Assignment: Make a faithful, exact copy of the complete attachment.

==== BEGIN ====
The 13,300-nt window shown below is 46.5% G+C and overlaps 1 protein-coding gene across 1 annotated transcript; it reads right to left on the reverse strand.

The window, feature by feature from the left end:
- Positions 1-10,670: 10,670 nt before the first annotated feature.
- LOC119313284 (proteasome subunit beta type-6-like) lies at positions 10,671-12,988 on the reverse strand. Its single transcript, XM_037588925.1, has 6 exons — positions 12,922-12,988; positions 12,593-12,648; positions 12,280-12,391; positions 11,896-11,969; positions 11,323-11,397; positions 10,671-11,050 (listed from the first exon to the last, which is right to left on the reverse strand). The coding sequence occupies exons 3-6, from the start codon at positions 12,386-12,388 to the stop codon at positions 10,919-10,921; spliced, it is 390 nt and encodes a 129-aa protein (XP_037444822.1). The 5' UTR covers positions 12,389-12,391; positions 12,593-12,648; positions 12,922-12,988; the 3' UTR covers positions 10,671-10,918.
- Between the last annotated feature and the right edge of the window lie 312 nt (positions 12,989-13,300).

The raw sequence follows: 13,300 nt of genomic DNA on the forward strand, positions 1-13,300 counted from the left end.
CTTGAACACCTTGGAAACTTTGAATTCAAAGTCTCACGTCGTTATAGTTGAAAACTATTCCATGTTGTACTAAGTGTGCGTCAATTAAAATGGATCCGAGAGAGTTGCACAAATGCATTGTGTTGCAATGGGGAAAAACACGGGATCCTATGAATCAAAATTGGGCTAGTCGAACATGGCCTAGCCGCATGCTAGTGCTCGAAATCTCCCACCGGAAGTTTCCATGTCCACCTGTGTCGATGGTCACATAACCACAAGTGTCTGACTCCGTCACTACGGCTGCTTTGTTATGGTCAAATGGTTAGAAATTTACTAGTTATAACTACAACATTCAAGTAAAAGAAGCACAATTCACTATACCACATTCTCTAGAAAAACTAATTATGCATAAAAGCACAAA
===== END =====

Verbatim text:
The 13,300-nt window shown below is 46.5% G+C and overlaps 1 protein-coding gene across 1 annotated transcript; it reads right to left on the reverse strand.

The window, feature by feature from the left end:
- Positions 1-10,670: 10,670 nt before the first annotated feature.
- LOC119313284 (proteasome subunit beta type-6-like) lies at positions 10,671-12,988 on the reverse strand. Its single transcript, XM_037588925.1, has 6 exons — positions 12,922-12,988; positions 12,593-12,648; positions 12,280-12,391; positions 11,896-11,969; positions 11,323-11,397; positions 10,671-11,050 (listed from the first exon to the last, which is right to left on the reverse strand). The coding sequence occupies exons 3-6, from the start codon at positions 12,386-12,388 to the stop codon at positions 10,919-10,921; spliced, it is 390 nt and encodes a 129-aa protein (XP_037444822.1). The 5' UTR covers positions 12,389-12,391; positions 12,593-12,648; positions 12,922-12,988; the 3' UTR covers positions 10,671-10,918.
- Between the last annotated feature and the right edge of the window lie 312 nt (positions 12,989-13,300).

The raw sequence follows: 13,300 nt of genomic DNA on the forward strand, positions 1-13,300 counted from the left end.
CTTGAACACCTTGGAAACTTTGAATTCAAAGTCTCACGTCGTTATAGTTGAAAACTATTCCATGTTGTACTAAGTGTGCGTCAATTAAAATGGATCCGAGAGAGTTGCACAAATGCATTGTGTTGCAATGGGGAAAAACACGGGATCCTATGAATCAAAATTGGGCTAGTCGAACATGGCCTAGCCGCATGCTAGTGCTCGAAATCTCCCACCGGAAGTTTCCATGTCCACCTGTGTCGATGGTCACATAACCACAAGTGTCTGACTCCGTCACTACGGCTGCTTTGTTATGGTCAAATGGTTAGAAATTTACTAGTTATAACTACAACATTCAAGTAAAAGAAGCACAATTCACTATACCACATTCTCTAGAAAAACTAATTATGCATAAAAGCACAAA